Evaluate Crop Mulching, Fallow Cropping & Composting to Reduce or Eliminate Traditional inorganic Pre-Plant Fertilser - Aussie Pineapples

Evaluate Crop Mulching, Fallow Cropping & Composting to Reduce or Eliminate Traditional inorganic Pre-Plant Fertilser

Research Topic 2: Ground preparation, fallow management
Research Topic 3: Pre- and post-plant nutrition management
Trial numbers: SA02WB-01 and SA03WB-03


A pineapple crop needs substantial nutritional requirements to effectively grow commercial yields. These nutritional requirements are required both in the pre-plant and post plant stages of crop growth. They consist of large amounts of macro elements such as nitrogen, phosphorus, potassium, calcium and magnesium, as well as small amounts of micro elements such as zinc, iron, copper and boron. Traditionally, the nutritional requirements have been met through inorganic fertilisers for example urea, potash, magnesium sulphate, etc.

Research undertaken by Cyril Ciesiolka from the Department of Natural Resources (DNR) in the 1990s indicated that there is a substantial amount of nutrition in the ratoon crop plants prior to crop destruction, for example 1.2 tonnes per hectare of elemental nitrogen and 1.6 tonnes per hectare of elemental potash. Each ratoon crop consists of approximately 130 tonnes of plant matter per hectare. This is traditionally destroyed by the grower using four to six passes with a rotary hoe which leaves most of the crop residue on the surface of the soil to breakdown. With this practice much of the nutrition and organic matter is not returned to the soil to be utilised by the next crop. By replacing some of the rotary hoe passes with mulching implements for crop destruction, better use can be made of the remnant nutrition in the plant residue by incorporating it back into the soil profile. Furthermore, incorporating organic compost, and growing and incorporating crop residue from fallow crops can further contribute to pre-plant nutritional requirements and supplement inorganic fertilisers.

In Australia the industry is located near the coast, often close to sensitive environmental areas such as the Great Barrier Reef and Moreton Bay Marine Park. It is also often grown on sandy soils that are prone to soil erosion. As well as potential environmental impacts there are also increasing concerns about rising fertiliser costs, so managing nutrient inputs has never been more important. The key issue of concern is off-farm deposition of nutrients, primarily nitrogen. High levels of nutrients in the water can have a negative impact on aquatic environments, for example by causing blue green algae blooms.  It is important for pineapple farmers to manage their fertiliser programs efficiently and reduce losses of fertilisers from the farm. Measures include only applying amounts that will be used by the crop, reducing the movement of water across the farm and as far as possible retaining applied nutrients on the farm so they are not contaminating the environment.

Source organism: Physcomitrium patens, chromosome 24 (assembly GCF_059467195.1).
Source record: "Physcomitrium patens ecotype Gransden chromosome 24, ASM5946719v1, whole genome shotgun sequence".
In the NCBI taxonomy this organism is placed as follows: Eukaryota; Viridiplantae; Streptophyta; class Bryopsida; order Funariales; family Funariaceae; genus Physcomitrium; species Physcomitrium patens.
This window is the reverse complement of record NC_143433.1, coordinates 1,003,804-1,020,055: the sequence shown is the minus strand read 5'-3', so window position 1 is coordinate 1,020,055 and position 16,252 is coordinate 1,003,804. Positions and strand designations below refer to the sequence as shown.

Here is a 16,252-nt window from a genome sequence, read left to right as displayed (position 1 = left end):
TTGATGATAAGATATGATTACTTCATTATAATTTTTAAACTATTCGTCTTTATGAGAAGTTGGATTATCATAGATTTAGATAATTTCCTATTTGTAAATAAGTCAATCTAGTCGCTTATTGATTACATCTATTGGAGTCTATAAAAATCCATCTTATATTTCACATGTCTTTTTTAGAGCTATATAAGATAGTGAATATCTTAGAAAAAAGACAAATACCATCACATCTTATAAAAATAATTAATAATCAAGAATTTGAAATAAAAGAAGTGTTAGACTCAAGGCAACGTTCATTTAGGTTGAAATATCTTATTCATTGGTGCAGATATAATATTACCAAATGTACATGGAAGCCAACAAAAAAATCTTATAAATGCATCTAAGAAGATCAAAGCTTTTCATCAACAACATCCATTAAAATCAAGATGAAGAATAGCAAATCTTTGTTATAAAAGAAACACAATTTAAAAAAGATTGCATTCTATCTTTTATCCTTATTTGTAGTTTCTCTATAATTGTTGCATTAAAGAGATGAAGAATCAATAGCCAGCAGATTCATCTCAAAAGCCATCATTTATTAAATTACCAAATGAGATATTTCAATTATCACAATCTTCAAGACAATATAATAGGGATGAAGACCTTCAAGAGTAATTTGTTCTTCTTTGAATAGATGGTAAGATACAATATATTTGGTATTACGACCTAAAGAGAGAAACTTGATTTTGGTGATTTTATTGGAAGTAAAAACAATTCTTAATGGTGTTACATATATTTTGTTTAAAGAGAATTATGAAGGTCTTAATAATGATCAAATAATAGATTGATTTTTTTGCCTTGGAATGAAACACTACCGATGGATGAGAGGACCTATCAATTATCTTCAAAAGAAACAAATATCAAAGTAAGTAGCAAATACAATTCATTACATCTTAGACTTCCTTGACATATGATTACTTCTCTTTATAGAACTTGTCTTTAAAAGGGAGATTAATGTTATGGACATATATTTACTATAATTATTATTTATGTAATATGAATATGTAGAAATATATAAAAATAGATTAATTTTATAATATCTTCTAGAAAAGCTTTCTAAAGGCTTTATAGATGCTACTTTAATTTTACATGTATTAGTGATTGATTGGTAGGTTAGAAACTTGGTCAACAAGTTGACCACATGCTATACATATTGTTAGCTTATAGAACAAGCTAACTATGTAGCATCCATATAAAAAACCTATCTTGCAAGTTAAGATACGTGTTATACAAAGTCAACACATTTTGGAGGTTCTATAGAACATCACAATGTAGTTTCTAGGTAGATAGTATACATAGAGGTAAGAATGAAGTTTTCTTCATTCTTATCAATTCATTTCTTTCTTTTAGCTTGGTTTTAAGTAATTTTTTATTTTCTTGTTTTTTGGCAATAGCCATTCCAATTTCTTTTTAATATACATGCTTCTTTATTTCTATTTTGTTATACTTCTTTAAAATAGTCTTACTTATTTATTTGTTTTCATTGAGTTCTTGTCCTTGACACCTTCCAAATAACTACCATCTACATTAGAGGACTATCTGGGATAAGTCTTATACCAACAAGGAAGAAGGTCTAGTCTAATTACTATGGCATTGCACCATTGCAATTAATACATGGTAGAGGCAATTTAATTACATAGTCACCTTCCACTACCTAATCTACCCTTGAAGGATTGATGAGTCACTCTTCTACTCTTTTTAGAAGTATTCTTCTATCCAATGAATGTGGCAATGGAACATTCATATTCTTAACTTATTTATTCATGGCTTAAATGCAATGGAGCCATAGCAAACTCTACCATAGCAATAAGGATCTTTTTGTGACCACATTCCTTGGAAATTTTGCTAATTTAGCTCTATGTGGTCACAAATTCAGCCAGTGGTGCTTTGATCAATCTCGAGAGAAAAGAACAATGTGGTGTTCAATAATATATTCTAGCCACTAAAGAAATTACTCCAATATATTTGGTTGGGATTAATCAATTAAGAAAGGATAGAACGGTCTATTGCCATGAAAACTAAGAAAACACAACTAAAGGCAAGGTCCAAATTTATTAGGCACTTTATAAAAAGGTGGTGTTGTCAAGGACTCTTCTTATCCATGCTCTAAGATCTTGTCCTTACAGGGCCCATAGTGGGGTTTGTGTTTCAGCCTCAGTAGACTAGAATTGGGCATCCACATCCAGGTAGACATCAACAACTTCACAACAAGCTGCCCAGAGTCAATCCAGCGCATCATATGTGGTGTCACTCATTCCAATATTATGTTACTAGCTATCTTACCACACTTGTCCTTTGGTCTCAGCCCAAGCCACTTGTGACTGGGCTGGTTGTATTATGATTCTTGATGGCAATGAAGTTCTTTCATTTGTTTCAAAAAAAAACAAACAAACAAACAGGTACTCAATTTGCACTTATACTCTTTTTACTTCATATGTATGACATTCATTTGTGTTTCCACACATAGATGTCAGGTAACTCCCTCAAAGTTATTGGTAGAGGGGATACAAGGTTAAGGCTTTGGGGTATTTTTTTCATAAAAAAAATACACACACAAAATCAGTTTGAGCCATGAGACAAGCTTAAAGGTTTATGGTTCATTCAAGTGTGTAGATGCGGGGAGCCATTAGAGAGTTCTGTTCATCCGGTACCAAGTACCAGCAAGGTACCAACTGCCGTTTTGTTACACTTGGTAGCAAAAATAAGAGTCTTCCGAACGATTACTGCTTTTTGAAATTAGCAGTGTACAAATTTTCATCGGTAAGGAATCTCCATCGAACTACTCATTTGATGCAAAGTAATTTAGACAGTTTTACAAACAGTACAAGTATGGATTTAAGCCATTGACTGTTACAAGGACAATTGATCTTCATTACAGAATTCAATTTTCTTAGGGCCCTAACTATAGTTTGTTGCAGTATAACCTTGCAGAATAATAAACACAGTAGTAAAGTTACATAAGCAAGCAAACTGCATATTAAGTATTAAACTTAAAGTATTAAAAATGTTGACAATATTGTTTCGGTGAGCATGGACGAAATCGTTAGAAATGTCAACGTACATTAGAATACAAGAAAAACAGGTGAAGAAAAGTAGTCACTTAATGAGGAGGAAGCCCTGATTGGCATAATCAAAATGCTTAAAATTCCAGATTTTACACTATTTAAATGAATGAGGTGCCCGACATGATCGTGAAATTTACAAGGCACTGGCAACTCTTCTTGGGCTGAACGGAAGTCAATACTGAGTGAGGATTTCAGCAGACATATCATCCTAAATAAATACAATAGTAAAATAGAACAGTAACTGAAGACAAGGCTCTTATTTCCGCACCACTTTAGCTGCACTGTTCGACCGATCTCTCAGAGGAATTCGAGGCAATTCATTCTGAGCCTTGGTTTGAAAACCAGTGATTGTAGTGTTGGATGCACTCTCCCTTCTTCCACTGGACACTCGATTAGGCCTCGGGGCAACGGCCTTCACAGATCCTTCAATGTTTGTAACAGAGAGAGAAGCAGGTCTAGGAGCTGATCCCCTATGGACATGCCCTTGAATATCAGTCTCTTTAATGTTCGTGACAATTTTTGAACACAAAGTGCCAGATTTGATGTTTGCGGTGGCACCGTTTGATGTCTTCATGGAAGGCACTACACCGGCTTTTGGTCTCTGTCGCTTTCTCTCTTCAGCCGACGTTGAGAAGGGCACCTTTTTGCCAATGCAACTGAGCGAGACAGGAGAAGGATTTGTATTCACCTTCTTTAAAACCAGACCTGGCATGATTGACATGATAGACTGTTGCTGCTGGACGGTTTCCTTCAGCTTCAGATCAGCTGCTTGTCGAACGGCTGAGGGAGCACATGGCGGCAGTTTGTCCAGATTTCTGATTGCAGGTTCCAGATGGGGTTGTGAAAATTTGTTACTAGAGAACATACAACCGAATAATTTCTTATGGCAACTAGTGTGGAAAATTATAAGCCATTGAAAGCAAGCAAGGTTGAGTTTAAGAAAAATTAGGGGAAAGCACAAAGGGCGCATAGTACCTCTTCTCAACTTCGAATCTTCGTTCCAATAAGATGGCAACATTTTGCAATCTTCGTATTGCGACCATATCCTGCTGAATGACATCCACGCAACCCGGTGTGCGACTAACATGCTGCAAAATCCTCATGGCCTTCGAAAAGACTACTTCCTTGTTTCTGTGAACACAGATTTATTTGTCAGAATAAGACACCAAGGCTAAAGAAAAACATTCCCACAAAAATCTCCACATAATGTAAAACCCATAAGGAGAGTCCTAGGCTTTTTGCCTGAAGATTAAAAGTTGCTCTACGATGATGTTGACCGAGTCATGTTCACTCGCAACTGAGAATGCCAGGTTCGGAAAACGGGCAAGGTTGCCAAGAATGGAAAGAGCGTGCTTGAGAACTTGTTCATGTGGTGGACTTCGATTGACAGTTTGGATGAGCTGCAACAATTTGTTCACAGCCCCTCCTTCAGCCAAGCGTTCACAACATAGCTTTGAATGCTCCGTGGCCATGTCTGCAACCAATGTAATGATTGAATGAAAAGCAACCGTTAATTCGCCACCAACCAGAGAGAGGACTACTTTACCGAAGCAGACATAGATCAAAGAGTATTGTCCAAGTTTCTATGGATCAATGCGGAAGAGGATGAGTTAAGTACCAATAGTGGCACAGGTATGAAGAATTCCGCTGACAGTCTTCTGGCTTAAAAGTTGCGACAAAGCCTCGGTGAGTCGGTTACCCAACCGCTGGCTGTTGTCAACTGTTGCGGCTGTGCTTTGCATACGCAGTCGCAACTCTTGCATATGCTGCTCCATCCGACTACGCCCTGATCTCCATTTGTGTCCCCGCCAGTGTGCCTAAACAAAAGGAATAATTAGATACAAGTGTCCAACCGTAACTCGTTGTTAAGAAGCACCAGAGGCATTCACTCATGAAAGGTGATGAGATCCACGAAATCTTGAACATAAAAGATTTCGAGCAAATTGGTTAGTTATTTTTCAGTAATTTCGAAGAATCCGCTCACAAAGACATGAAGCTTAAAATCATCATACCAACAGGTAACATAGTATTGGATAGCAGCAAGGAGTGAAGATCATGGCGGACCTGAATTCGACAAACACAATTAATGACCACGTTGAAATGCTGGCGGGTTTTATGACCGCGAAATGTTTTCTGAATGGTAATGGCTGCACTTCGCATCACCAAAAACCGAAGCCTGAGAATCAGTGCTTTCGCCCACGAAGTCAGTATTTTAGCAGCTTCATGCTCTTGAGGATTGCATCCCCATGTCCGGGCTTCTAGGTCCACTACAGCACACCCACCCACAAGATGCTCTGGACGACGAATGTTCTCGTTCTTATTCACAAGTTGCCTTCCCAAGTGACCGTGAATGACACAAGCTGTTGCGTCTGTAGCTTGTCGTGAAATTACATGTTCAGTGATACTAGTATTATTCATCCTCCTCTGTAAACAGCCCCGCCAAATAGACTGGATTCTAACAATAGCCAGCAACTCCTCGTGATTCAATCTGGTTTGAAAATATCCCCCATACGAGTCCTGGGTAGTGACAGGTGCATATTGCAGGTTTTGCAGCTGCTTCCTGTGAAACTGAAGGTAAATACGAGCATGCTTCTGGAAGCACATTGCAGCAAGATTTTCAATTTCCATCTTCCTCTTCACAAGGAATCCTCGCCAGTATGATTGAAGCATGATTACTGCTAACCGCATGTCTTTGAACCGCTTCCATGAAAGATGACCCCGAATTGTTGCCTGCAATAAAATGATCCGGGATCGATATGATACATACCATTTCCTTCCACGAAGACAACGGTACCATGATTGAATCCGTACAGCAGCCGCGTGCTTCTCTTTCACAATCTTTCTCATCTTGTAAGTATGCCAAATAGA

This demonstration trial focused on comparing traditional crop destruction practices against the integration of mulchers to better manage crop residue and its nutrient content. It also looked at the effects of adding compost and additional biomass from fallow crops.


Supplement pre-plant inorganic fertiliser requirements and improve soil health through:

  1. Improving release of nutrient back into the soil profile from better incorporation of residue from the previous crop using a mulcher.
  2. Planting break crops in the fallow period then incorporating them into the soil.
  3. Incorporating compost into the soil profile.